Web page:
The McCrary Sisters A Very McCrary Christmas Rounder Records
A “Respect Yourself”-groove infused “Go Tell It On the Mountain” opens A Very McCrary Christmas, the most exciting seasonal collection that has come my way this very rootsy December.
This is an incredible, uplifting hour of soul-filled songs, many of the traditional variety, but so inspired in their arrangement. I’ve appreciated the McCrary Sisters in a variety of recorded settings, as they have appeared with any number of Fervor Coulee favourites—Margo Price, Mary Gauthier, Scott Ramminger, Paul Thorn, and tribute sets to Roger Miller and Paul McCartney—but this is the first time I’ve encountered an album of their music. Their approach to gospel music balances soul with devotion, and these mostly familiar songs have ruined me for other interpretations.
Not being as familiar with their history as I should be, it skittered through my brain that they reminded me of a female Fairfield Four; my embarrassment of learning their family connection to the esteemed gospel group needs to be shared: their father was Rev. Samuel McCrary, an early member of the Fairfield Four.
Viktor Krauss (bass) appears throughout, and his sister sings on one number (“O Come, O Come Emmanuel”) which is a very nice treat, and other notable names including Buddy Miller (“What Child Is This?”) and Keb’ Mo’ and Jerry Douglas (“Away In A Manger”) drop by, but the focus is entirely on the voices of these incredible ladies.
If you buy only one Christmas album this year, make it A Very McCrary Christmas. Your tinsel-draggin’ dancin’ feet will say, ‘Thank you.’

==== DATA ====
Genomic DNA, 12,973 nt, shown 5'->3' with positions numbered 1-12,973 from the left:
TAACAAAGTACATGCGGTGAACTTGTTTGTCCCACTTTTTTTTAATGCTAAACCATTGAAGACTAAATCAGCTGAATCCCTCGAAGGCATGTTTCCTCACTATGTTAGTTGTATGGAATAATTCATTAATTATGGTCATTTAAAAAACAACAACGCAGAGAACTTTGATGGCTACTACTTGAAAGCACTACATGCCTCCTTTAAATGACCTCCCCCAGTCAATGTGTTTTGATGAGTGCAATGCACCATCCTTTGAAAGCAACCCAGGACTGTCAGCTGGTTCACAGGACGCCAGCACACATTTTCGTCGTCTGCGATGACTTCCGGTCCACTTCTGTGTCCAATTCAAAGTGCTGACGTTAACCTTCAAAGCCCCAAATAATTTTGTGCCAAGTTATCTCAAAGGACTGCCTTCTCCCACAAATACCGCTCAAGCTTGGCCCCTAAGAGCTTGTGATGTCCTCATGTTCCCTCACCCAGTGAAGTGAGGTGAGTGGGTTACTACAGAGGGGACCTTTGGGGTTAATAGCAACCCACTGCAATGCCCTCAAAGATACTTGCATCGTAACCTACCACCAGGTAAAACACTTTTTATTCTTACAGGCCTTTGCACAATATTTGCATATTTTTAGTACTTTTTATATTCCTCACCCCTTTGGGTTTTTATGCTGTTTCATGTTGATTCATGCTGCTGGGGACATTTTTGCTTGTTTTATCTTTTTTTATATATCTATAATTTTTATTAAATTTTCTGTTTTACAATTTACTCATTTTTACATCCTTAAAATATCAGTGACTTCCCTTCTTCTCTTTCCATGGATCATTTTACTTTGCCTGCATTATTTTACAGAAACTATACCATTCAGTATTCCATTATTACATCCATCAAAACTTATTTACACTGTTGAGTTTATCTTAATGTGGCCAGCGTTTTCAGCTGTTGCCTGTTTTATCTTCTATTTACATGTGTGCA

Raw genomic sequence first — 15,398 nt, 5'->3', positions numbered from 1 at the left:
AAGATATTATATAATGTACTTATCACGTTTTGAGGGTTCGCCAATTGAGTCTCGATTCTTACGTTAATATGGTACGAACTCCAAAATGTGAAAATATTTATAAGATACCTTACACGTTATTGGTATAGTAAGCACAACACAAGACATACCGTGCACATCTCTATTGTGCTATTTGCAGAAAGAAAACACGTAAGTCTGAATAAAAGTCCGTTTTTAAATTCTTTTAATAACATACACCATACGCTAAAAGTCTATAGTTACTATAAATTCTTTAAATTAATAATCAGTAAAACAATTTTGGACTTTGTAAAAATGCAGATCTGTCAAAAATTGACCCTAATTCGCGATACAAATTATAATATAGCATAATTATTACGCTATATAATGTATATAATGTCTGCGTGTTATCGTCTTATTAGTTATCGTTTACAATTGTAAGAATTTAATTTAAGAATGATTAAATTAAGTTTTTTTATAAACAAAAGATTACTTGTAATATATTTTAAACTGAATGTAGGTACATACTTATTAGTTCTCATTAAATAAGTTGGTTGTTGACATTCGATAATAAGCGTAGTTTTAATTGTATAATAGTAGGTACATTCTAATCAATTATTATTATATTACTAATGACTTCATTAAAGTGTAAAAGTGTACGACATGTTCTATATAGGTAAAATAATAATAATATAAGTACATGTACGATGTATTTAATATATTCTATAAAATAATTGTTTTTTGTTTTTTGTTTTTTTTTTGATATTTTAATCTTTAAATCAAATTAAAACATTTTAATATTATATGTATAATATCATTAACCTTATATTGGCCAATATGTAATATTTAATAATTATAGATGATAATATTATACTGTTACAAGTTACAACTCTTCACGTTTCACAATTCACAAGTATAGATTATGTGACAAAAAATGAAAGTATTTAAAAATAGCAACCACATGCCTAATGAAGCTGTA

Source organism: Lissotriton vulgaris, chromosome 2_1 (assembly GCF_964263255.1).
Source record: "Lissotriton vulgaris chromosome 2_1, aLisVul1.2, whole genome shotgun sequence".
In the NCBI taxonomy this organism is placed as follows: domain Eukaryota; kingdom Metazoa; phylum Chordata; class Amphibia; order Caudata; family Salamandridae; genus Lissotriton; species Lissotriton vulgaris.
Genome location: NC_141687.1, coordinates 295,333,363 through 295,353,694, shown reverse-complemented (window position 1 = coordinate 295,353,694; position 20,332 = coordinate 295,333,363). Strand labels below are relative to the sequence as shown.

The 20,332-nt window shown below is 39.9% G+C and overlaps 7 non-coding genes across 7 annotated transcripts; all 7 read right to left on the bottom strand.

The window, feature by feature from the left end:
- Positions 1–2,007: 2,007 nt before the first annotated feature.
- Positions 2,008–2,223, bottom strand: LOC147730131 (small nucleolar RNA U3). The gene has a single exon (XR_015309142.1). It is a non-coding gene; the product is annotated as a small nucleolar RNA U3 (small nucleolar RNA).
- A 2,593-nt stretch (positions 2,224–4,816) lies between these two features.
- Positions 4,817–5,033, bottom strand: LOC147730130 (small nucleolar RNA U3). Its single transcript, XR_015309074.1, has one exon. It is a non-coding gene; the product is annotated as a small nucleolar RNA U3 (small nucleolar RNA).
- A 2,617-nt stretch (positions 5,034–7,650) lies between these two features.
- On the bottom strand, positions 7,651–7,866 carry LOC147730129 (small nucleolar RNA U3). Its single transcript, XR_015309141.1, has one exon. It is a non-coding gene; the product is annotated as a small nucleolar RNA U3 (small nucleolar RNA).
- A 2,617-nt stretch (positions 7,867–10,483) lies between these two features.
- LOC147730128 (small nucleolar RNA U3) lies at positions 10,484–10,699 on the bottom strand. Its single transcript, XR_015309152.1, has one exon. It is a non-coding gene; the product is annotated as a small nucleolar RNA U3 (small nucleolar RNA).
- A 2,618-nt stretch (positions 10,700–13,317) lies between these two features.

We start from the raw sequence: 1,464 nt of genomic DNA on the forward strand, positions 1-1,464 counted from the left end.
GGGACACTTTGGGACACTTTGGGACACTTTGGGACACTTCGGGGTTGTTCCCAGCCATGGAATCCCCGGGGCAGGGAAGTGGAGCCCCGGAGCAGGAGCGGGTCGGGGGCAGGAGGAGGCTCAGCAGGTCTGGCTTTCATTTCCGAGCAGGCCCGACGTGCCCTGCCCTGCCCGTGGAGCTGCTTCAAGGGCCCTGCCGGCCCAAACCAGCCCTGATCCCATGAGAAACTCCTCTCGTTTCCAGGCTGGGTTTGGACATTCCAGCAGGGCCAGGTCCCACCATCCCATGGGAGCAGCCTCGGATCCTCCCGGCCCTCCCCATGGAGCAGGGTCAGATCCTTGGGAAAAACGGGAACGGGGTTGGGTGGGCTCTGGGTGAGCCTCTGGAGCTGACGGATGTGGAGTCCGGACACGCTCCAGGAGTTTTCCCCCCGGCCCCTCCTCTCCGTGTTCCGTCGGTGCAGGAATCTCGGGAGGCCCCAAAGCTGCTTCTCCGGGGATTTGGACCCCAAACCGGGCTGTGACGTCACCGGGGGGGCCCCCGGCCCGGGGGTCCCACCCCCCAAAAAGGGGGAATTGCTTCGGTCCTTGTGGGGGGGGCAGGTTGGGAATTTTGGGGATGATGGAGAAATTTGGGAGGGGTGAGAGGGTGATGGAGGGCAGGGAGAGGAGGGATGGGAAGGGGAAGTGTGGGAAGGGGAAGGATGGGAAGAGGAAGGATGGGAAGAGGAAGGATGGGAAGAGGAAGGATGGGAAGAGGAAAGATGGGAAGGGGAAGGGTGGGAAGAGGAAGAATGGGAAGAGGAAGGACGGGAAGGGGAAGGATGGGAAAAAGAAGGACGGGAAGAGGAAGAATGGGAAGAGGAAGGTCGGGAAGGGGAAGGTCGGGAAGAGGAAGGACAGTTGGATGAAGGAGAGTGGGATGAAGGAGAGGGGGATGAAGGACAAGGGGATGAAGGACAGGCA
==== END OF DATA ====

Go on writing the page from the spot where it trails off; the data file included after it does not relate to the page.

Highlights: Mentioned songs as well as “Joy To The World,” “No Room At the Inn,” Regina McCrary’s original “Here I am Lord, Send Me,” and every other song. No filler.
But if you buy two Christmas albums this month, make sure Christmas Morning is the second.
More traditional for roots-minded folks perhaps, Ottawa’s Silent Winters makes their Fallen Tree-label debut with this quaint little set. Olenka Bastian and Jonathan Chandler bring their harmonious, duet singing to nine Christmas classics along with the original title track. With turnabout being fair play, “Baby, It’s Cold Outside” is given another chance, and provides evidence that context and perspective are everything.
Not positive it is 100% acoustic, but it sounds like that is a safe guess. With minimal accompaniment (Carissa Kiopoushak contributes violin to three tracks including a tender “O Holy Night,” while Peter Bon Althen drums on half the tracks) the album is incredibly intimate, breaths and subtle lip percussions audible: one feels witness to a very special session. The original song “Christmas Morning” is an immediate favourite: “So I’ll send you this love to mend what’s torn, And hope it finds you safe and warm.”
A quiet, warm, and fresh-sounding approach to the season.
Highlights: Mentioned songs as well as “I Heard the Bells on Christmas Day” and “I’ll Be Home for Christmas”
Amanda Anne Platt & the Honeycutters Christmas on a Greyhound Bus Organic Records
Better make it three.
This five song EP mixes a pair of stunning originals with choice covers, making it a fine little stocking stuffer for those who take care of themselves, or have others who give a darn about fine musical choices.
“Christmas on a Greyhound Bus” is about as maudlin a country Christmas song I’ve heard: a walkaway note, a sweating Salvation Army Santa, and a bottle of tequila being slowly downed on a bus heading toward Las Vegas…and that is just the introductory verse and chorus. Matt Smith lays out some nice guitar work on this one, pedal steel and electric. Man, I wish this band would travel north someday—I would love to experience them live.
The second original, “One For the Ages,” is more homey, a bit nostalgic for Christmases past until one zeroes in on the lyrical tone. Another fine, bittersweet Platt creation.
“Santa Looked a Lot Like Santa” is pure fun, and “Pretty Paper” will always be appreciated. The wee set closes with a spirited rip through “(What’s So Funny ‘Bout) Peace, Love, and Understanding,” a song with more to do with the Christmas season than most standards.
Five songs, less than twenty minutes—not nearly enough when it comes to Platt & the Honeycutters. Need to head to the shelves to give On the Ropes or Me Oh My another listen.
Highlights: all of it. Damn good.